LONDON, April 8 (Xinhua) -- A ban on the sale of the most dangerous corrosive products to under-18s and tough restrictions on online sales of knives were announced Sunday by the Home Office, Britain's interior ministry.
The move comes as politicians and senior police officials grapple with a wave of stabbings and killings in London, which so far this year have left more than 50 people dead.
In the latest incident, police in London arrested a woman on suspicion of attempted murder Saturday night after a man was stabbed outside Highbury and Islington station in north London.
The government is to make it a criminal offence to possess corrosive substances in a public place, and publicly consult on extending controversial stop-and-search powers to enable the police to search for and seize acid from people carrying it in public without good reason.
A new Offensive Weapons Bill, to be brought forward within weeks, would also make it illegal to possess certain offensive weapons like zombie knives and knuckle-dusters in private.
The commitment of new legislation will form part of a government Serious Violence Strategy to be launched Monday.
"It will mark a major shift in the government's response to knife crime and gun crime, and strike a balance between prevention and robust law enforcement," said a Home Office spokesperson.
Other measures which the Home Office intends to bring forward within weeks include stopping knives being sent to residential addresses after they are bought online and banning the possession of a knife within colleges and further education premises.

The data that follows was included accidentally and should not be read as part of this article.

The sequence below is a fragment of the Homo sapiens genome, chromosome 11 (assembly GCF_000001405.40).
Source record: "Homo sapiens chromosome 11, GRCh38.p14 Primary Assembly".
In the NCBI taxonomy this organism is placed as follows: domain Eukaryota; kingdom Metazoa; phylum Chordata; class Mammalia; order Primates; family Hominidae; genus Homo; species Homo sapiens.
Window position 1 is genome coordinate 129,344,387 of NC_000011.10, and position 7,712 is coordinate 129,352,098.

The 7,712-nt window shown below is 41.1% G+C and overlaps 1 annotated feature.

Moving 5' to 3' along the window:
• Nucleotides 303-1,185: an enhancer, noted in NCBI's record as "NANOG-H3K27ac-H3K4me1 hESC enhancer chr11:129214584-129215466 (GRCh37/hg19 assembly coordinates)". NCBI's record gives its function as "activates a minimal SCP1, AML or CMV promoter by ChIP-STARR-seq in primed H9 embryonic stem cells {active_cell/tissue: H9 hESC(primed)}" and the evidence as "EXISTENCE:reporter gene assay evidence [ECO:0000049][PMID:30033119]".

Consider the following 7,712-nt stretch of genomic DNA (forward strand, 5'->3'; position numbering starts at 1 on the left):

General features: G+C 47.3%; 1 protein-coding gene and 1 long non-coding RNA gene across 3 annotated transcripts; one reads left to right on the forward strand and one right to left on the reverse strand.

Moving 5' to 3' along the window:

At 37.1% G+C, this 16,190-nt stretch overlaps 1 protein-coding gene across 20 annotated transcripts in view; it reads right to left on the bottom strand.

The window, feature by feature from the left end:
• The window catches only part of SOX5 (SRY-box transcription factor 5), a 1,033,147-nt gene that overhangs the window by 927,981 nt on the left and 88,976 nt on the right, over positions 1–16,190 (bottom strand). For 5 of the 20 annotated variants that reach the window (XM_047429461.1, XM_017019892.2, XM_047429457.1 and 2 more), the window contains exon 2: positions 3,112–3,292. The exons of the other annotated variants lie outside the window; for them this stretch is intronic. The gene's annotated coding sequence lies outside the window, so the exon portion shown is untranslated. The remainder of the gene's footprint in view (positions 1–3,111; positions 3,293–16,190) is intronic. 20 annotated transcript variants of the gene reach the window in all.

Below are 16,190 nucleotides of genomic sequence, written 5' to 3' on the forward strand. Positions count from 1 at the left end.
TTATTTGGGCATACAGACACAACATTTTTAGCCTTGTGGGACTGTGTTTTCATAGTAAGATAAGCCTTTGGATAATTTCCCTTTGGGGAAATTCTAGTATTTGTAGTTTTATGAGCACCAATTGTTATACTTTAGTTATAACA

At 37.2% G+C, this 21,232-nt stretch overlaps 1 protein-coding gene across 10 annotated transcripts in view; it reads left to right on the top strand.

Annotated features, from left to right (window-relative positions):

Also banned will be rapid firing rifles, and certain powerful firearms and bump stocks.
Home Secretary Amber Rudd said: "To tackle violent crime effectively, robust legislation and powerful law enforcement must be in place. That's why we will introduce a new Offensive Weapons Bill that includes a new offence of possessing acid in public without good reason, prevents sales of acids to under 18s and stops knives being sent to people's homes when bought online.
"We will consult on extending stop and search powers to include acid. Stop and search is a vital policing tool and officers will always have the government's full support to use these powers properly."
Writing in the Sunday Telegraph, Rudd rejected claims by opposition Labour politicians that more crime was fuelled by reduced resources to the police.
Labour's Shadow Home Secretary Diane Abbott said: "While it is welcome to see the Tories acknowledging the epidemic of violence that has risen on their watch, by cutting 21,000 officers since 2010 they have completely undermined the ability of the police to enforce any new powers."
"Talking tough is not enough. This announcement ignores the factors which we know contribute to crime, including a lack of decent work opportunities for young people, cuts to health services and decline in community policing. They need to give the police the resources they need to keep people safe and pursue a collaborative approach to tackling violent crime on our streets."